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Tree Planting

The Woodland Creation Grant, a £13 million tree planting fund, was announced by the Government last week in an attempt to significantly increase planting rates.

According to recent figures from the Forestry Commission only 582 hectares of trees were planted last year, resulting in the lowest numbers planted since records began in 1976.

Unfortunately the trend has continued well into 2017 as well, with only 63,000 trees planted between January and March of this year.

The new funds have been made available through the Woodland Creation Grant, part of the Countryside Stewardship scheme which is a Government initiative set up to tackle these alarming statistics and provide financial incentives to local authorities, farmers and land owners throughout England.

As part of this scheme the grants are intended to help successful applicants plant more than 3 million trees, creating an estimated 1,900 hectares of new woodland. This goes some of the way towards reaching the Government’s primary objective of planting 11 million trees overall in rural areas and a further one million trees in our towns and cities.

There is, however, still a long way to go if the Government are to reach that quota by their original deadline of 2020.

Once application forms for the Woodland Creation Grant become available in September, those eligible will be able to apply for up to £6,800 per hectare for tree planting, with final submissions due in January 2018.

Forestry Minister Thérèse Coffey said: "Today’s announcement demonstrates the government’s ongoing commitment to the forestry sector and to biodiversity, which afforestation delivers. I hope to see as many applications as possible so this important industry can continue to thrive."

We often cover environmental issues here on the Landscaping Solutions blog as it’s a subject matter close to our hearts. Statistics like last years Forestry Commission figures really strike a chord with us and overall we feel the Woodland Creation Grant is a positive move in the right direction.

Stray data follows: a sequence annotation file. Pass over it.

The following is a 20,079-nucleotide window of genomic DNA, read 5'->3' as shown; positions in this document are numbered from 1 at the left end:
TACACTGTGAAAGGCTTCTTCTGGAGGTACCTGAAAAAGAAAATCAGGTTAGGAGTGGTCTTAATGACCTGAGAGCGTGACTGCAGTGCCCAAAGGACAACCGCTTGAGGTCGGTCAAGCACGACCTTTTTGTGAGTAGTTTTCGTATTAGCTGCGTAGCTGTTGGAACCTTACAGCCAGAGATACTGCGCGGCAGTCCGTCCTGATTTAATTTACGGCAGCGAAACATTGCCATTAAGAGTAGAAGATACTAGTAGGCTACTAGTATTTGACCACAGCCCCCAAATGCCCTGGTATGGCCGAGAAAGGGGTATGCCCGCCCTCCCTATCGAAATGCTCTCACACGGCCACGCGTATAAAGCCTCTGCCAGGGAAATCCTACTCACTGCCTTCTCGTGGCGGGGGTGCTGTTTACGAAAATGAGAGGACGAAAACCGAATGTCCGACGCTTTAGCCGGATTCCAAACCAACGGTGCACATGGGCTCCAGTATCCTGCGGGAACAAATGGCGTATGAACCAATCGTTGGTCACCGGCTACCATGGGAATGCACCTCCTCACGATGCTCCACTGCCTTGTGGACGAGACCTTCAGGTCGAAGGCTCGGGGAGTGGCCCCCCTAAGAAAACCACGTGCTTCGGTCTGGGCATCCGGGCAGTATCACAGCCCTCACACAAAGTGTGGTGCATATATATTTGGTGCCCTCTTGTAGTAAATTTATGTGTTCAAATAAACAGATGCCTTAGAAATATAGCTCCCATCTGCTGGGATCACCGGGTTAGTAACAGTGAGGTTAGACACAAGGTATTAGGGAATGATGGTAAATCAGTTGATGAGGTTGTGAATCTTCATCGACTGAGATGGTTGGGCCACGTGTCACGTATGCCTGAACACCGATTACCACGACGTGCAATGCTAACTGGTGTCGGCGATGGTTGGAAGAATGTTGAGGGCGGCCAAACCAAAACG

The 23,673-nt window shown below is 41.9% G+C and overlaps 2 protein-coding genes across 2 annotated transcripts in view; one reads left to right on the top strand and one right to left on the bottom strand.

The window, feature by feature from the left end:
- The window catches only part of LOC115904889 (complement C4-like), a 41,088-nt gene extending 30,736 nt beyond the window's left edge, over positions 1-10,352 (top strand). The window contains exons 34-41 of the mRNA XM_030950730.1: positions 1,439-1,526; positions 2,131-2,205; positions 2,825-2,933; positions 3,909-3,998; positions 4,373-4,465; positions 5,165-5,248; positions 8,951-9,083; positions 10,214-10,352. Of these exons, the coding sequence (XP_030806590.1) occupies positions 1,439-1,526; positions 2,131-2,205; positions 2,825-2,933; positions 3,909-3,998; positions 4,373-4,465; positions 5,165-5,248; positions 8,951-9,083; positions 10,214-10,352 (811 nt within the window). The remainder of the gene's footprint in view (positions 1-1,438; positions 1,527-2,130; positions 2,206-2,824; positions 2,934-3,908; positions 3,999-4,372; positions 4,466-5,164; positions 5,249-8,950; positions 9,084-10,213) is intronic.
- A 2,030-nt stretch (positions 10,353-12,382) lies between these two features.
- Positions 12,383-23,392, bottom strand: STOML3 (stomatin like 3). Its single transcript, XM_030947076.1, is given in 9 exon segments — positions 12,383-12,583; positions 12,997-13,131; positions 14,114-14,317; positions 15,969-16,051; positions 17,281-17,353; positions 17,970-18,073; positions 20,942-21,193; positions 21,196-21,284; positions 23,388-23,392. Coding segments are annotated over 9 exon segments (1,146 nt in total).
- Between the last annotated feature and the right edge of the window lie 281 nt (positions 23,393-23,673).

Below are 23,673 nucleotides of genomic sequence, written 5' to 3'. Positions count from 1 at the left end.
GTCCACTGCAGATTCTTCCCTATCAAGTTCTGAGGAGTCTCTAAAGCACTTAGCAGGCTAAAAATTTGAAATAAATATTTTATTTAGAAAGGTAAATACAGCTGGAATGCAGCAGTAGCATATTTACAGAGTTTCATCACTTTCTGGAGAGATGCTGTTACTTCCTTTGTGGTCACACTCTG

For the scheme to prove successful the environmental impact needs to be at the heart of how the planting is implemented. The additional woodland will no doubt give the timber industry a much needed boost but woodland creation is not always environmentally sound.

There is no denying that countless studies have shown trees reduce pollution, regulate temperatures, mitigate flood risk and provide a habitat for wildlife to thrive. However, For woodland creation to prove successful in the long term a number of factors have to be carefully considered. For example, what kind of woodland is being created, where is it being created and why is it being created?

To meet the increasing demand of timber for the construction industry, millions of pine trees have been planted over the past 100 years in our uplands. With little consideration for the surrounding wildlife, biodiversity has in fact been drastically reduced in these areas. In short it’s simply not a matter of just planting lots of trees and hoping for the best.

Further information regarding the Woodland Creation Grant and the Countryside Stewardship scheme can be found on the Government website.